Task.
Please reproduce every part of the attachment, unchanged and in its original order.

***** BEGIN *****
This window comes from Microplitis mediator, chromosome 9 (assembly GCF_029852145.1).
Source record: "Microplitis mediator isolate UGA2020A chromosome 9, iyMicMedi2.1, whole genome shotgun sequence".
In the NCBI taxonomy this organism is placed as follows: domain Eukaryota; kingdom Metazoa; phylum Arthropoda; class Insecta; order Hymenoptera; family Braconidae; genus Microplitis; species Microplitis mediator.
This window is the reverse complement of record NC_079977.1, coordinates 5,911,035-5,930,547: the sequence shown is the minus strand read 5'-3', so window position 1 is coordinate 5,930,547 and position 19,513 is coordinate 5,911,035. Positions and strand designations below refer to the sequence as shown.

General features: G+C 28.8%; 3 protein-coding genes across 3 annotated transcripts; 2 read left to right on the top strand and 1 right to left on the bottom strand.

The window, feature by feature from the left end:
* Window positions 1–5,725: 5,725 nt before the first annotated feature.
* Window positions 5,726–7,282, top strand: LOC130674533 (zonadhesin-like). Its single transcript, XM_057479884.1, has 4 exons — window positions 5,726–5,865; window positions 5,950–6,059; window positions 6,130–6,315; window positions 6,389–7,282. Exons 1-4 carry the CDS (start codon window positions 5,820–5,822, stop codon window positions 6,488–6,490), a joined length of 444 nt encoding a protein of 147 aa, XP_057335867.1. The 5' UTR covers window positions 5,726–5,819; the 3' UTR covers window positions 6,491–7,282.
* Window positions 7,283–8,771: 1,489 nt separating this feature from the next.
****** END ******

This window comes from Microplitis mediator, chromosome 9 (assembly GCF_029852145.1).
Source record: "Microplitis mediator isolate UGA2020A chromosome 9, iyMicMedi2.1, whole genome shotgun sequence".
In the NCBI taxonomy this organism is placed as follows: domain Eukaryota; kingdom Metazoa; phylum Arthropoda; class Insecta; order Hymenoptera; family Braconidae; genus Microplitis; species Microplitis mediator.
This window is the reverse complement of record NC_079977.1, coordinates 5,911,035-5,930,547: the sequence shown is the minus strand read 5'-3', so window position 1 is coordinate 5,930,547 and position 19,513 is coordinate 5,911,035. Positions and strand designations below refer to the sequence as shown.

General features: G+C 28.8%; 3 protein-coding genes across 3 annotated transcripts; 2 read left to right on the top strand and 1 right to left on the bottom strand.

The window, feature by feature from the left end:
* Window positions 1–5,725: 5,725 nt before the first annotated feature.
* Window positions 5,726–7,282, top strand: LOC130674533 (zonadhesin-like). Its single transcript, XM_057479884.1, has 4 exons — window positions 5,726–5,865; window positions 5,950–6,059; window positions 6,130–6,315; window positions 6,389–7,282. Exons 1-4 carry the CDS (start codon window positions 5,820–5,822, stop codon window positions 6,488–6,490), a joined length of 444 nt encoding a protein of 147 aa, XP_057335867.1. The 5' UTR covers window positions 5,726–5,819; the 3' UTR covers window positions 6,491–7,282.
* Window positions 7,283–8,771: 1,489 nt separating this feature from the next.